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Full Version: Angelsaint MIX & MST by BKM
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Hi everyone,

Here's my take on Triviul's Angelsaint. Had a pretty good time mixing this, the individual raws already had a lot of attitude and I didn't do a lot to them despite basic saturation, EQ, and compression.

Here's some things I ran across during the mixdown (I like to write these down post-mixing, it helps me to remember the lessons I learned during the project):
  • Was struggling with the drums at first, but then just threw it all out of the window - some EQ, some parallel compression (which I automated up during the choruses for intensity), nothing more. They're not the most interesting thing in the world but they sit well in the mix.
  • Loved everything about the strings, especially the slightly detuned / eery vibe. They were however too abrasive for my taste (esp. the solo viola), so I tamed them. When I listened to the reference after I was done, I realized that the abrasiveness was most likely intended by the artist - had I known that in advance, I would've treated them differently, but I usually go into these blind as it makes comparing in the end more interesting imo. The solo viola had a very annoying low-mid resonance around 400 Hz which I tamed with a narrow multiband (EQing completely destroyed its body, so that was a no go).
  • The bass was very uneven but sounded overcompressed once I applied heavy compression, so I went for a multiband instead to fill out the low-lows but leave the mids untouched (except for a pretty extensive low-mid cut).
  • Didn't do much to the vocals at all. Notch-filtered some annoying high-mid frequencies, applied 7-10 dB compression (which surprised me since I'm 100% sure the raws were already compressed, but well - they kinda needed it). Some automation (especially in the mid section), but again, not a lot. Went for a bit of ping pong delay for size which I automated up and down to make the choruses feel bigger (and the intro / middle part more intimate and dry).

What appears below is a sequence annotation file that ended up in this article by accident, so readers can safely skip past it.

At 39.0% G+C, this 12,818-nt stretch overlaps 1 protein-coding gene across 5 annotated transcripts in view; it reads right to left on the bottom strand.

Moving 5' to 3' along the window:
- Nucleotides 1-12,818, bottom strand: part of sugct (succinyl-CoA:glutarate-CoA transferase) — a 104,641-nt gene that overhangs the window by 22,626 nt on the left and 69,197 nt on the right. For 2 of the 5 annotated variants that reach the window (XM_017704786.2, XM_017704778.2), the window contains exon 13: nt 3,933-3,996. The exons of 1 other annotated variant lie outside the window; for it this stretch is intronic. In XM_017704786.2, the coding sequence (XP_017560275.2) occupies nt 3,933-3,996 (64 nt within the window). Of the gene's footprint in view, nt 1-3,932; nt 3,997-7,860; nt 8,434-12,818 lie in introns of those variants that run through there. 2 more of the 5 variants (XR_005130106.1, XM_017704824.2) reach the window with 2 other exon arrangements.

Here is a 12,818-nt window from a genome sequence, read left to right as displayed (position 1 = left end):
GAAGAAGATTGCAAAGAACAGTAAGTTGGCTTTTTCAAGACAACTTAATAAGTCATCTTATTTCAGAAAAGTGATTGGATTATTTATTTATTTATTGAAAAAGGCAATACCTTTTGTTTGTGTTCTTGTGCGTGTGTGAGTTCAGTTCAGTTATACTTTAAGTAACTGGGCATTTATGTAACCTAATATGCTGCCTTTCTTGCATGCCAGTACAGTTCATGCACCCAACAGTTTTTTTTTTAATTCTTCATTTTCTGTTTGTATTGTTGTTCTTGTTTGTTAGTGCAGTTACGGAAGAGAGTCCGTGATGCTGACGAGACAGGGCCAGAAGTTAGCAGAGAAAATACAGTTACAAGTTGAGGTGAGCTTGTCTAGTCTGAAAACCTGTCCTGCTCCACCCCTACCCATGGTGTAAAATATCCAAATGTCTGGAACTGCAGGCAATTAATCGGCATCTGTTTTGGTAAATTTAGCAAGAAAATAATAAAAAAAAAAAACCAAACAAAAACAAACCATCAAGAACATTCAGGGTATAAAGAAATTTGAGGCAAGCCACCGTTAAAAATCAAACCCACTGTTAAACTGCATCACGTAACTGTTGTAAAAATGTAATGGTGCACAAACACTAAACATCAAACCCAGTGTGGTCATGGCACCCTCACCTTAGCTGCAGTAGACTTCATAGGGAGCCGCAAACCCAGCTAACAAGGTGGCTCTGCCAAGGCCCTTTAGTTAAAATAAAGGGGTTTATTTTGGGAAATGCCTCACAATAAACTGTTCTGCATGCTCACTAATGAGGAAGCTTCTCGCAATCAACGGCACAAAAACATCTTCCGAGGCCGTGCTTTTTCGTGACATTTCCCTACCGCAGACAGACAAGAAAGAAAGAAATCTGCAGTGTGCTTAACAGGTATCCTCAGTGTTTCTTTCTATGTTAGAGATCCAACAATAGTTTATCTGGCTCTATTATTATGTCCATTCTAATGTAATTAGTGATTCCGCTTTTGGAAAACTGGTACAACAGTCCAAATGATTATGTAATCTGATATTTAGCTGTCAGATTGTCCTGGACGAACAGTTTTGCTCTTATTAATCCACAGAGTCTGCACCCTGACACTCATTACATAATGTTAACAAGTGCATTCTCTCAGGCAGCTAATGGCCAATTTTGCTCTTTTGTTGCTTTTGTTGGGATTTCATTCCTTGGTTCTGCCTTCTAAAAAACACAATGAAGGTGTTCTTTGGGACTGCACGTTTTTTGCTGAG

• In general, there was a lot going on in the high-mids and I did some extensive cutting there across most instruments to avoid buildup. It turned out that I lost some master volume there in comparison to the reference track but my track has better instrument separation in my opinion.
  • Still though - listening to the reference, I think I tidied up the mix a bit too much. It seems that it was intended to be a bit more ... difficult, I guess. As I said before, that's something I would have discussed with the artist beforehand in a "real" mixing situation.
  • I'm pretty happy with the master. Didn't lose a lot there - subs are still punchy, nothing pumps, doesn't feel overcompressed. I got a healty 8-7 dB RMS (Cubase metrics) out of it.

All in all, I'm pretty happy with it on its own, but I probably would have approached it differently had I known the artists intentions. The only thing about it is that it's a bit flat since I still suck at automation and using effects creatively. I think I managed to lay a good foundation but I still lack the finesse to make it feel like a pro mix.

Please let me know what you think. I'm hard-working and eager to improve, so by all mean, be honest.